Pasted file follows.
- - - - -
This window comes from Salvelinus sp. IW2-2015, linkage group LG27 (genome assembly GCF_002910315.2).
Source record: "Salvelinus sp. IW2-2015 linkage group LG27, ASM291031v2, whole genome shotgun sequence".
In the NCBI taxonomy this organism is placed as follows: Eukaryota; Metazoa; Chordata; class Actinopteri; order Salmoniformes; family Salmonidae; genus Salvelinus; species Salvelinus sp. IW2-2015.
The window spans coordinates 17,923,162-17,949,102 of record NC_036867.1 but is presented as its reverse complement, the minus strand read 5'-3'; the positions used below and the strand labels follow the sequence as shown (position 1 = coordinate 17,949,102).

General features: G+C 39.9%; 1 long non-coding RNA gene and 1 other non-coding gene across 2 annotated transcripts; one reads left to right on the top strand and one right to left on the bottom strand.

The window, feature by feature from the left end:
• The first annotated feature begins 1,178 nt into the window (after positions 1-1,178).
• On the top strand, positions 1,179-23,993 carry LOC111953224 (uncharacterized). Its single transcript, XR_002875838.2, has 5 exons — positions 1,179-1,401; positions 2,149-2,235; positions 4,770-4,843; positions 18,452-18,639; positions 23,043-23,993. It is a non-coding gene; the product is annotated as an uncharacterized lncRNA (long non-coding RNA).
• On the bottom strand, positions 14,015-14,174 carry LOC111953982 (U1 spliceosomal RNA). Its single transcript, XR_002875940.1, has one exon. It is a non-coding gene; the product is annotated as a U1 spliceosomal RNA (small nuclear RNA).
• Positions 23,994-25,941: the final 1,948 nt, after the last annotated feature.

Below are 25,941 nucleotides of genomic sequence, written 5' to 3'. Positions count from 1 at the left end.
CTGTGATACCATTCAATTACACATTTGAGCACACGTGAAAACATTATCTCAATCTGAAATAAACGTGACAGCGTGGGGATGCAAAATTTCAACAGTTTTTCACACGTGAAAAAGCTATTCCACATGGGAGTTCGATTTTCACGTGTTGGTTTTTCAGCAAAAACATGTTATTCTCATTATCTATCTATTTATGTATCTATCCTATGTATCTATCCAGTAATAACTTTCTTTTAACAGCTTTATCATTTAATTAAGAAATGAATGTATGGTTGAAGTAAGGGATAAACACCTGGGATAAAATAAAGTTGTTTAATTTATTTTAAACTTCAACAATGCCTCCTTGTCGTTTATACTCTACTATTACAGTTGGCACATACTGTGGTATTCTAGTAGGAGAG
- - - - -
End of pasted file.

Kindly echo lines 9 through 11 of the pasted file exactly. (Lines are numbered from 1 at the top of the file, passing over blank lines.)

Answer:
• On the bottom strand, positions 14,015-14,174 carry LOC111953982 (U1 spliceosomal RNA). Its single transcript, XR_002875940.1, has one exon. It is a non-coding gene; the product is annotated as a U1 spliceosomal RNA (small nuclear RNA).
• Positions 23,994-25,941: the final 1,948 nt, after the last annotated feature.

Below are 25,941 nucleotides of genomic sequence, written 5' to 3'. Positions count from 1 at the left end.